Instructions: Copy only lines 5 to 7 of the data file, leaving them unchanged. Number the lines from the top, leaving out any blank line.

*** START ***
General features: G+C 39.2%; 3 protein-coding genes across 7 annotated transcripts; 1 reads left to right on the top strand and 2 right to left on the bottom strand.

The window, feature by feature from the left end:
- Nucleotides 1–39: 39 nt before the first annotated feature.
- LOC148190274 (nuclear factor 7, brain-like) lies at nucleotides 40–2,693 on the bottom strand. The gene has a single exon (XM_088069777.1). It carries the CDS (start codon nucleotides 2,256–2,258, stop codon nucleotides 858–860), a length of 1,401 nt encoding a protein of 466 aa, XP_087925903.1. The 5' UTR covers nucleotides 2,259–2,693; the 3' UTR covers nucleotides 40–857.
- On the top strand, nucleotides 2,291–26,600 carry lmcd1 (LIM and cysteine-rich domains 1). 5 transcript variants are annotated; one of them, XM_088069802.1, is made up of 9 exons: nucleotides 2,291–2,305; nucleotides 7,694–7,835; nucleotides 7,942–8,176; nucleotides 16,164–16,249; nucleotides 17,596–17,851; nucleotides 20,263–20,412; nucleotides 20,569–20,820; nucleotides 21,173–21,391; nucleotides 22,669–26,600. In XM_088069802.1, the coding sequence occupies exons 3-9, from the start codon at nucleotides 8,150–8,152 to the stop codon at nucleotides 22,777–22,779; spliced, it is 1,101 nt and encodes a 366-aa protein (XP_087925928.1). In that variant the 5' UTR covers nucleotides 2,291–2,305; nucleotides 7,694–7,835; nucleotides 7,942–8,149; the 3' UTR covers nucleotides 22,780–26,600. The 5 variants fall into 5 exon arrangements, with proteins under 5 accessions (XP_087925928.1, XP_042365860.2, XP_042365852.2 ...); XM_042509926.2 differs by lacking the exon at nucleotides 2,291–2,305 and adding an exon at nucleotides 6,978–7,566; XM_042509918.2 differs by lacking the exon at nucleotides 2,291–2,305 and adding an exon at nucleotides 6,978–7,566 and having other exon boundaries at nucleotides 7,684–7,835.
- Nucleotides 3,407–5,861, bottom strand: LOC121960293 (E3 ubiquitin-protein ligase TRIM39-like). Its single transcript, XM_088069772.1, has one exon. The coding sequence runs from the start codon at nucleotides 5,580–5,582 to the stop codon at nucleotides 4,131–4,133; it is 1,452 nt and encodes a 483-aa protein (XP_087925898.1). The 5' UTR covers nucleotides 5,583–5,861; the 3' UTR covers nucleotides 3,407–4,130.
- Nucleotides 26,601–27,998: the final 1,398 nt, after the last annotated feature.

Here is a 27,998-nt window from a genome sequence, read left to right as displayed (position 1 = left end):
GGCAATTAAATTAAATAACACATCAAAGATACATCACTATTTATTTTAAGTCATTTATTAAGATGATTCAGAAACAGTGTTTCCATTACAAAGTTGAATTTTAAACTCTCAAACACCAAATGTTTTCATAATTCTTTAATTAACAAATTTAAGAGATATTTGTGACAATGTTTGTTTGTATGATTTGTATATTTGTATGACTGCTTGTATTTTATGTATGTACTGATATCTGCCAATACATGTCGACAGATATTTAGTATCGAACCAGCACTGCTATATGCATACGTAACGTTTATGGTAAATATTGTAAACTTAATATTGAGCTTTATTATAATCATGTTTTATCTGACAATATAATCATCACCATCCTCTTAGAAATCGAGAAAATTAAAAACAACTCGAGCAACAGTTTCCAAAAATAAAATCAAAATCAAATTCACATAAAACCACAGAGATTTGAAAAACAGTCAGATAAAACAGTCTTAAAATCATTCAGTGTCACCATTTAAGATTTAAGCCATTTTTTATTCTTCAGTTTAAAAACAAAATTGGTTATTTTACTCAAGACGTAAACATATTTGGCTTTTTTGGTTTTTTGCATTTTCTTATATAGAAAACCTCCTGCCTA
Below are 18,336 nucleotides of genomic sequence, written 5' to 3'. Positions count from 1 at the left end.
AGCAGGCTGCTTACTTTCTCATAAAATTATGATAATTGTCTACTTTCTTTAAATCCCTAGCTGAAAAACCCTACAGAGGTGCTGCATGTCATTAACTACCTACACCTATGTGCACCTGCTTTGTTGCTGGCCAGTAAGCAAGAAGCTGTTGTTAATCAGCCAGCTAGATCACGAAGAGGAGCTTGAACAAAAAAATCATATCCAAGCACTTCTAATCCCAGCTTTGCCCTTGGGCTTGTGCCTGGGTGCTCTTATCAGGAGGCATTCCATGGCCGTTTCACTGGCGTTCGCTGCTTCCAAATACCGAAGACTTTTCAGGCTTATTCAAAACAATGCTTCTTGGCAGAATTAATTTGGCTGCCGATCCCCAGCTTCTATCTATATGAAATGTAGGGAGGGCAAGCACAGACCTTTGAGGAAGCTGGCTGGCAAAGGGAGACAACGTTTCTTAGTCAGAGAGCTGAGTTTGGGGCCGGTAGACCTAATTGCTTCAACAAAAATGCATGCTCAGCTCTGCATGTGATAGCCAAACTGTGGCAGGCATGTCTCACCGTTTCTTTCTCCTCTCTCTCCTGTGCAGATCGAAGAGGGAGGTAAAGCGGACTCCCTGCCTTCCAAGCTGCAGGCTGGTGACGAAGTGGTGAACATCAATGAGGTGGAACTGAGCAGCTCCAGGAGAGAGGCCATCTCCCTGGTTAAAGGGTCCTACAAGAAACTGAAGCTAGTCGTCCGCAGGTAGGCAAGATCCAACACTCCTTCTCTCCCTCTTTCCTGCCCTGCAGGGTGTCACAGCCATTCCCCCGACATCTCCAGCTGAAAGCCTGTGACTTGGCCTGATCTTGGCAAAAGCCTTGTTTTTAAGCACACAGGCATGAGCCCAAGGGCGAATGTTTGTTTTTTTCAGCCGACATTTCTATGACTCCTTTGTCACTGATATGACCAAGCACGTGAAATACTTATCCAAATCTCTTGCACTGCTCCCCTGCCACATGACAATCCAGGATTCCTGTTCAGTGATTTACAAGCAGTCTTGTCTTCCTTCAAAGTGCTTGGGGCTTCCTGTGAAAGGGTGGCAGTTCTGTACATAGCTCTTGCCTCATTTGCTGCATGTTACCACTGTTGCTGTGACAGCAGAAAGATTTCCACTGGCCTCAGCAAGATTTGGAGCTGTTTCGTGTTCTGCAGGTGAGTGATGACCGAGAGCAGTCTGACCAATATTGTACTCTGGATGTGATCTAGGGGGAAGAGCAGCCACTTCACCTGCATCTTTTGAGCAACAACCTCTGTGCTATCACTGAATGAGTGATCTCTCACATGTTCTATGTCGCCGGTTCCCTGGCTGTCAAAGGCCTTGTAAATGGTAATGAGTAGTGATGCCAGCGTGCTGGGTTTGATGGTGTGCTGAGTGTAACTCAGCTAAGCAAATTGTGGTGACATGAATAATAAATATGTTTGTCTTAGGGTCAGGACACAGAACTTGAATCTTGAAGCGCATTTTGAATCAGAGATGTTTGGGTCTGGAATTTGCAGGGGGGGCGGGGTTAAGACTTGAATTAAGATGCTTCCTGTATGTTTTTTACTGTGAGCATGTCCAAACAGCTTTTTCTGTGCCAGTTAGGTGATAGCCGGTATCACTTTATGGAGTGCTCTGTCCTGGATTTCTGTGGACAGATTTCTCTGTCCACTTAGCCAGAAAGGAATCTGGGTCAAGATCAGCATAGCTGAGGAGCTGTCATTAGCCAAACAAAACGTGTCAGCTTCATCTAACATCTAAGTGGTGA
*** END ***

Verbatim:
- On the top strand, nucleotides 2,291–26,600 carry lmcd1 (LIM and cysteine-rich domains 1). 5 transcript variants are annotated; one of them, XM_088069802.1, is made up of 9 exons: nucleotides 2,291–2,305; nucleotides 7,694–7,835; nucleotides 7,942–8,176; nucleotides 16,164–16,249; nucleotides 17,596–17,851; nucleotides 20,263–20,412; nucleotides 20,569–20,820; nucleotides 21,173–21,391; nucleotides 22,669–26,600. In XM_088069802.1, the coding sequence occupies exons 3-9, from the start codon at nucleotides 8,150–8,152 to the stop codon at nucleotides 22,777–22,779; spliced, it is 1,101 nt and encodes a 366-aa protein (XP_087925928.1). In that variant the 5' UTR covers nucleotides 2,291–2,305; nucleotides 7,694–7,835; nucleotides 7,942–8,149; the 3' UTR covers nucleotides 22,780–26,600. The 5 variants fall into 5 exon arrangements, with proteins under 5 accessions (XP_087925928.1, XP_042365860.2, XP_042365852.2 ...); XM_042509926.2 differs by lacking the exon at nucleotides 2,291–2,305 and adding an exon at nucleotides 6,978–7,566; XM_042509918.2 differs by lacking the exon at nucleotides 2,291–2,305 and adding an exon at nucleotides 6,978–7,566 and having other exon boundaries at nucleotides 7,684–7,835.
- Nucleotides 3,407–5,861, bottom strand: LOC121960293 (E3 ubiquitin-protein ligase TRIM39-like). Its single transcript, XM_088069772.1, has one exon. The coding sequence runs from the start codon at nucleotides 5,580–5,582 to the stop codon at nucleotides 4,131–4,133; it is 1,452 nt and encodes a 483-aa protein (XP_087925898.1). The 5' UTR covers nucleotides 5,583–5,861; the 3' UTR covers nucleotides 3,407–4,130.
- Nucleotides 26,601–27,998: the final 1,398 nt, after the last annotated feature.